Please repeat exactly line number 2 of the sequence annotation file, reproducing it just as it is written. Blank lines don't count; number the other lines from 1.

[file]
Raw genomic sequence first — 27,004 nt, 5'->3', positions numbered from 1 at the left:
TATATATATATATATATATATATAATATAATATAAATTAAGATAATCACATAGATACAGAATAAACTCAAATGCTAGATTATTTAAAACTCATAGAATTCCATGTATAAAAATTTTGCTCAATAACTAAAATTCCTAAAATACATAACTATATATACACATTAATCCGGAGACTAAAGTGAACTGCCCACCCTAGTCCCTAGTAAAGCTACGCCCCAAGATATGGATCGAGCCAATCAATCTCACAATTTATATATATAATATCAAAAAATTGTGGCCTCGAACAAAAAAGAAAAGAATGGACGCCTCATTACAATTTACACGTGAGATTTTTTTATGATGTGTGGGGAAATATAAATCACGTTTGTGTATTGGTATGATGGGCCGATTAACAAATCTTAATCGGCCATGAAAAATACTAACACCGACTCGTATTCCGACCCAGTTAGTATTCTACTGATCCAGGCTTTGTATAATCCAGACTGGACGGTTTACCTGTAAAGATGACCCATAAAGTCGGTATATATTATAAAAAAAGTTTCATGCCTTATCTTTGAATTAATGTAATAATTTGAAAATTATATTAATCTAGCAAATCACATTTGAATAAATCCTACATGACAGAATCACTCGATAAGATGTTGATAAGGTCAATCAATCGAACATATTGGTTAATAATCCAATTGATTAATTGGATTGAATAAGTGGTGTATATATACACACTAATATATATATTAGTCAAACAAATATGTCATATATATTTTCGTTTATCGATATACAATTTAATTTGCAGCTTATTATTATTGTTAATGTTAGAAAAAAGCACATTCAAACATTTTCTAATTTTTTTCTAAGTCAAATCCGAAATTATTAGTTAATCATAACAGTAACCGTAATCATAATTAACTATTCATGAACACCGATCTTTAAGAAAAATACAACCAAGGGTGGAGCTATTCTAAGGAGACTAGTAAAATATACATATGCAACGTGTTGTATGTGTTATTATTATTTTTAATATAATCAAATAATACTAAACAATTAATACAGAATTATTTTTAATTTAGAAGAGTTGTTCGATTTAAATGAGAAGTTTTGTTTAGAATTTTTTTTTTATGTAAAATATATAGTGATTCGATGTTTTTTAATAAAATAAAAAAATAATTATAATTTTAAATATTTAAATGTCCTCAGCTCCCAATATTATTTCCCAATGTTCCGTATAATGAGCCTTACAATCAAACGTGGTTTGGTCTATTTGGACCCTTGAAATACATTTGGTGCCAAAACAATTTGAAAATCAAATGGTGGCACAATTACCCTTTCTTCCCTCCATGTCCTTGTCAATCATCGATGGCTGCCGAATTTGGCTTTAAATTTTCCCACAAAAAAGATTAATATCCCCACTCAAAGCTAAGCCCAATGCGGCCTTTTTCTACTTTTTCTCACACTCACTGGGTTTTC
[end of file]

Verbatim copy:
TATATATATATATATATATATATAATATAATATAAATTAAGATAATCACATAGATACAGAATAAACTCAAATGCTAGATTATTTAAAACTCATAGAATTCCATGTATAAAAATTTTGCTCAATAACTAAAATTCCTAAAATACATAACTATATATACACATTAATCCGGAGACTAAAGTGAACTGCCCACCCTAGTCCCTAGTAAAGCTACGCCCCAAGATATGGATCGAGCCAATCAATCTCACAATTTATATATATAATATCAAAAAATTGTGGCCTCGAACAAAAAAGAAAAGAATGGACGCCTCATTACAATTTACACGTGAGATTTTTTTATGATGTGTGGGGAAATATAAATCACGTTTGTGTATTGGTATGATGGGCCGATTAACAAATCTTAATCGGCCATGAAAAATACTAACACCGACTCGTATTCCGACCCAGTTAGTATTCTACTGATCCAGGCTTTGTATAATCCAGACTGGACGGTTTACCTGTAAAGATGACCCATAAAGTCGGTATATATTATAAAAAAAGTTTCATGCCTTATCTTTGAATTAATGTAATAATTTGAAAATTATATTAATCTAGCAAATCACATTTGAATAAATCCTACATGACAGAATCACTCGATAAGATGTTGATAAGGTCAATCAATCGAACATATTGGTTAATAATCCAATTGATTAATTGGATTGAATAAGTGGTGTATATATACACACTAATATATATATTAGTCAAACAAATATGTCATATATATTTTCGTTTATCGATATACAATTTAATTTGCAGCTTATTATTATTGTTAATGTTAGAAAAAAGCACATTCAAACATTTTCTAATTTTTTTCTAAGTCAAATCCGAAATTATTAGTTAATCATAACAGTAACCGTAATCATAATTAACTATTCATGAACACCGATCTTTAAGAAAAATACAACCAAGGGTGGAGCTATTCTAAGGAGACTAGTAAAATATACATATGCAACGTGTTGTATGTGTTATTATTATTTTTAATATAATCAAATAATACTAAACAATTAATACAGAATTATTTTTAATTTAGAAGAGTTGTTCGATTTAAATGAGAAGTTTTGTTTAGAATTTTTTTTTTATGTAAAATATATAGTGATTCGATGTTTTTTAATAAAATAAAAAAATAATTATAATTTTAAATATTTAAATGTCCTCAGCTCCCAATATTATTTCCCAATGTTCCGTATAATGAGCCTTACAATCAAACGTGGTTTGGTCTATTTGGACCCTTGAAATACATTTGGTGCCAAAACAATTTGAAAATCAAATGGTGGCACAATTACCCTTTCTTCCCTCCATGTCCTTGTCAATCATCGATGGCTGCCGAATTTGGCTTTAAATTTTCCCACAAAAAAGATTAATATCCCCACTCAAAGCTAAGCCCAATGCGGCCTTTTTCTACTTTTTCTCACACTCACTGGGTTTTC